Do you wrestle with your inner editor? Do your eyes wander over the last paragraph you wrote, and you can't rest until you've eliminated the little red squiggly under the word you mistyped? Is it easier to spend your precious writing time analyzing previous pages than writing new words?
It's time for a smackdown.
Your creative side loves to explore new worlds and uncharted territory. Your analytical side wants to fix everything and make it logical. Unfortunately, to do both at the same time makes for a schizophrenic writer.
I've gathered a bunch of resources from other writers who have tackled this issue. Maybe they haven't solved it, but some of the advice might be exactly what you need to try to keep your editor at bay--at least until your manuscript is finished and it's time to let him or her out from exile.
One thing I do when my inner editor won't keep quiet is to write in the dark. Yes, it's messy, but effective. Computer users can also choose a font color that matches your screen color so your words will be invisible. Don't forget to save, though! If you have a desktop with a wireless keyboard, move across the room from your screen. Here are some more tips:
Mandy Houk, new president of Pikes Peak Writers, shares a great visual for writers to understand what the inner editor does to our confidence.
Cassie Mae, at The Writer's Dojo, gives four practical tips for shutting off the inner editor. I really like her color idea.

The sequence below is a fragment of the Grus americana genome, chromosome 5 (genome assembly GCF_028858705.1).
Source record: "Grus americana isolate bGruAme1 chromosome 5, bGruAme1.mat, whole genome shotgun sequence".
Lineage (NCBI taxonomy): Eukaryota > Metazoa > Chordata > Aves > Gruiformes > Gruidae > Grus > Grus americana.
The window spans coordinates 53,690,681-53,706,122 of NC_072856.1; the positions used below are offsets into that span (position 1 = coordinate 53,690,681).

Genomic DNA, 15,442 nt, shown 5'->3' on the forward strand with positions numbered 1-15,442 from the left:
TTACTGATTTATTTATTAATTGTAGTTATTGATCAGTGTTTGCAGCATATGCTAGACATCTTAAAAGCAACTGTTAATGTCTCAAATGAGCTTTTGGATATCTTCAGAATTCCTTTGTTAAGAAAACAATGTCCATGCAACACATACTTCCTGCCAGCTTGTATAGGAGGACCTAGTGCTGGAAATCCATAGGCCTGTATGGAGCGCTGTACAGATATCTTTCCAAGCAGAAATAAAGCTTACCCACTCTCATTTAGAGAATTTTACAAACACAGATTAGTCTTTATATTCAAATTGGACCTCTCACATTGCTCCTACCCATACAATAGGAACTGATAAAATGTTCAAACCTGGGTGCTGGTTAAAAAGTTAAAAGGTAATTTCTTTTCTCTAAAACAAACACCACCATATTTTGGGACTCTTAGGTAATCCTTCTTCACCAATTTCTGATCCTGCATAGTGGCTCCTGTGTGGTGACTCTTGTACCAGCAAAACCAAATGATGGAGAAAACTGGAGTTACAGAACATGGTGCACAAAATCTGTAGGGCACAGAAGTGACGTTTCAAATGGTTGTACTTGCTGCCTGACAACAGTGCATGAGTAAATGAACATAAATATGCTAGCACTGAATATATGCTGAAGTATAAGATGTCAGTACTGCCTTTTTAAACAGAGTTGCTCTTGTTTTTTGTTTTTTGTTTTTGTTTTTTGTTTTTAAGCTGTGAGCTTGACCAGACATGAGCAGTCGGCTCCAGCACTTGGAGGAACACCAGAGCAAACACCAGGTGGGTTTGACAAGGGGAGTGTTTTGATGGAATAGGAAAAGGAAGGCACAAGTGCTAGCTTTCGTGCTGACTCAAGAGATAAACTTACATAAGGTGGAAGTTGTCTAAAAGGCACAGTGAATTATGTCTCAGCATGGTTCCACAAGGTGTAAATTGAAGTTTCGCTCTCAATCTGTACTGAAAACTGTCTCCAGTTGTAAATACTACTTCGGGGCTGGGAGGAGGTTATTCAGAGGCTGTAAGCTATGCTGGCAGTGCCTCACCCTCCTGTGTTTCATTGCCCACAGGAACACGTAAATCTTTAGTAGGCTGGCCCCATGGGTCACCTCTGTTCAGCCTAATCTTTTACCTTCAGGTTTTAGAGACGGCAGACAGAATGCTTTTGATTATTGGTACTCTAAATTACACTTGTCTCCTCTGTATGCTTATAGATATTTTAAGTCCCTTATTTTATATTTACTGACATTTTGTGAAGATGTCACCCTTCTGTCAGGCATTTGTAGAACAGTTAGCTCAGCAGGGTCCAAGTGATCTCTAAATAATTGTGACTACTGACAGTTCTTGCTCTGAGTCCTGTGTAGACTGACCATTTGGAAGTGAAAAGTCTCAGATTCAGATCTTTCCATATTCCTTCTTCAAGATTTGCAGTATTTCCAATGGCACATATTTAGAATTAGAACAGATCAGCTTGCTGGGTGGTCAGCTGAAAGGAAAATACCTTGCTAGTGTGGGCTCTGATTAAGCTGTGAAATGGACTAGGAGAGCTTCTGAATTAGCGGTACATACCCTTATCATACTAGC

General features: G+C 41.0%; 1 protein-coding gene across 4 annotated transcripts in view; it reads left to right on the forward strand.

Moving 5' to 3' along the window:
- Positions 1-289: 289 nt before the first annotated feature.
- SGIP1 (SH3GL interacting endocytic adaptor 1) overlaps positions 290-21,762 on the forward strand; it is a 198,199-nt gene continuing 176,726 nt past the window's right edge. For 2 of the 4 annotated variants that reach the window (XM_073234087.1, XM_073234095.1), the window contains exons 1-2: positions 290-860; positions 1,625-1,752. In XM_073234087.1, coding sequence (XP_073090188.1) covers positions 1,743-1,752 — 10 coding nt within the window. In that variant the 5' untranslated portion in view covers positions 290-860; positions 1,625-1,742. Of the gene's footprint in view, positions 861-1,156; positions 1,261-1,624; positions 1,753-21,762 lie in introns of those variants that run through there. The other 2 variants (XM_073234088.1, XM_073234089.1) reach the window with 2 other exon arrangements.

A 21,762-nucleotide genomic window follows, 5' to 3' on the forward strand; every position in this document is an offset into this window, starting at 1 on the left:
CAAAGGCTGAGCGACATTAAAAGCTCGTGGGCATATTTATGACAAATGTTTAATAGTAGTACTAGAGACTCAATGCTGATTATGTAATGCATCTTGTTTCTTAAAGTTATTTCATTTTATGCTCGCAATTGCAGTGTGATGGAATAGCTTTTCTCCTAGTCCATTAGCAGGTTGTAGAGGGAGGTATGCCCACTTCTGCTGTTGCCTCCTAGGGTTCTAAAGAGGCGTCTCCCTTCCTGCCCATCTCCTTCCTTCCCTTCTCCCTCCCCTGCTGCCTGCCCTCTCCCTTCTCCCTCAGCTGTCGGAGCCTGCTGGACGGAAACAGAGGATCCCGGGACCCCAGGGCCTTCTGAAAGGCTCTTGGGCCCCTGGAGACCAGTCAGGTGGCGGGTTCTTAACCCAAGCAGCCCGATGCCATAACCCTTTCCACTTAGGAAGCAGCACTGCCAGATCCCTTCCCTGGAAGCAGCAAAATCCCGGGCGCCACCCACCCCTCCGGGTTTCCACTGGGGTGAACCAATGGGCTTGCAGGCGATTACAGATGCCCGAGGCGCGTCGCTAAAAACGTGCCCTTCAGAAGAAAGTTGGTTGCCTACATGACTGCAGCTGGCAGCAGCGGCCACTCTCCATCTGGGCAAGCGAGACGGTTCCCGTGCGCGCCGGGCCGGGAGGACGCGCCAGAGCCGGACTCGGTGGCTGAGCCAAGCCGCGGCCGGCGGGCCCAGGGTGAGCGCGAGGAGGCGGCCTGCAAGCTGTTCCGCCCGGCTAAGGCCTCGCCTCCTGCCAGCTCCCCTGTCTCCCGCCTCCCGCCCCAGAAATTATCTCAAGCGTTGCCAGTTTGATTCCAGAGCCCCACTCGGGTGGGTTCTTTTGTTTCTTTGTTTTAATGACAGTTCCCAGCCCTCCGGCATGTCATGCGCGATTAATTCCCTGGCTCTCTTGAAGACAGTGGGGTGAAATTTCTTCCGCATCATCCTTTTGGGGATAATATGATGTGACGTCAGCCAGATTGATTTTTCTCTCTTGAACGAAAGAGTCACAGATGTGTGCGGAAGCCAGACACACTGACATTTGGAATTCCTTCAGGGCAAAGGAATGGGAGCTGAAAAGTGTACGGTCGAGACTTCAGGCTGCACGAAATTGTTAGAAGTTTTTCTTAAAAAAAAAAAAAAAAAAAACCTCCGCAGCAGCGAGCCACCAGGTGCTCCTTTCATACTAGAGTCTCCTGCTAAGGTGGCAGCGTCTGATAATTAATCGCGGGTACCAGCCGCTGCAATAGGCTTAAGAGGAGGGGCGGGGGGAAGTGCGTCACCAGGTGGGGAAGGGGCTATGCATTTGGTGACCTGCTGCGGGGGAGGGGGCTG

I'm so glad I found the 101 Smackdown blog. Authors Clare X. Gailey and Jacquelyn B. Fletcher focus on keeping the editor quiet (until it's needed). The interview with author Kate DiCamillo was really encouraging. DiCamillo has one surefire tip that keeps her inner editor from taking over.
Andy Shack has a two-pronged approach to marking your manuscript when he notices something in need of change so he can keep writing and come back later with his editor in tow. I think his idea is worth a try.
Joe Williams at Procrastinating Writer boils down the inner editor problem to a writer's lack of self-confidence. He lists six tips for staying confident to thwart the inner editor blues.
Have you found anything useful for keeping your inner editor locked up? Or is yours particularly well-behaved?